January 18, 2013
Intel Profits Decline, Follow Trend In Slow PC Sales
Lee Rannals for redOrbit.com — Your Universe Online
Intel reported in its fourth-quarter earnings report on Thursday a net income of $2.5 billion, which was down 27 percent compared to a year earlier. The company also reported that its revenue had dropped 3 percent to $13.5 billion from $13.9 billion a year ago.
Paul S. Otellini, Intel's chief executive, told analysts in a conference call that its excuse is that the PC business is evolving.
As PC shipments began to drop, smartphones and tablets began to fill in the empty void a new laptop once filled. Sixty-four percent of Intel's revenues come from the chips it puts in a PC. However, the company has thrown its hat in the ring for smartphone and tablet chips, and could be thriving on that move in a few years time.
While the revenue report was about what analysts had predicted, the net income by the company was actually 45 cents a share higher.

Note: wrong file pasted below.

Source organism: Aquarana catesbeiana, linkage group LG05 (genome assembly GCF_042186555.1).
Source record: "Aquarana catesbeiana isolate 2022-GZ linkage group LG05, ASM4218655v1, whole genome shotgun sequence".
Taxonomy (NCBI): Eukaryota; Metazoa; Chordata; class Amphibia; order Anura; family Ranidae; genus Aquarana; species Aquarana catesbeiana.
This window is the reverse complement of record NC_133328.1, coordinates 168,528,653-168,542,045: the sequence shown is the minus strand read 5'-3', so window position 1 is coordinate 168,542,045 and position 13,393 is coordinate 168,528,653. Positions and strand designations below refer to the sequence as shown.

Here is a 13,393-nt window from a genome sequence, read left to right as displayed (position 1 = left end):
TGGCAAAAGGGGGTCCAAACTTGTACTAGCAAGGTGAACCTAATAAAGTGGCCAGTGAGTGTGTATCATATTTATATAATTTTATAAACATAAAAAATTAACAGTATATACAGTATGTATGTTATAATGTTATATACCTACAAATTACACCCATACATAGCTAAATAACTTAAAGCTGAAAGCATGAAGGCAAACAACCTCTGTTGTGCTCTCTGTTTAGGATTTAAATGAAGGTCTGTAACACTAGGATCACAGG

As Intel battles a market that is being overtaken by smartphones and tablets, Qualcomm, a company known for making chips for those devices, now has a higher market capitalization than Intel.
"Over the last six months, shares of Intel have fallen about 18 percent, while Qualcomm´s stock is up almost 20 percent," Quentin Hardy, a writer for the New York Times, said in a report. "ARM Holdings, which sells designs for low-power chips popular in mobile devices, is up almost 90 percent in that time."
During the call, picked up by ABC News, Otellini said the company's latest "Atom" processors, which are used in ten tablet models, will be able to yield the same, or better, life as the competition, giving the company an edge over Qualcomm and ARM Holdings.
For this quarter, Intel is predicted about $12.7 billion in revenue, which is below the analyst forecast of $12.9 billion. The company is forecasting a revenue percentage increase in the low single digits for the full year.
During 2012, Intel earned $11 billion on $53.3 billion in revenue, and both of those figures were down from the previous year.
Ultimately, in order for Intel to keep its stronghold in the semiconductor market, Intel has to grab even more smartphone and tablet market share.
“Longer term, Intel will move more aggressively into smartphones,” Bobby Burleson, an analyst with Canaccord Genuity, told the Times. “But everyone worries about their long-term gross margins.”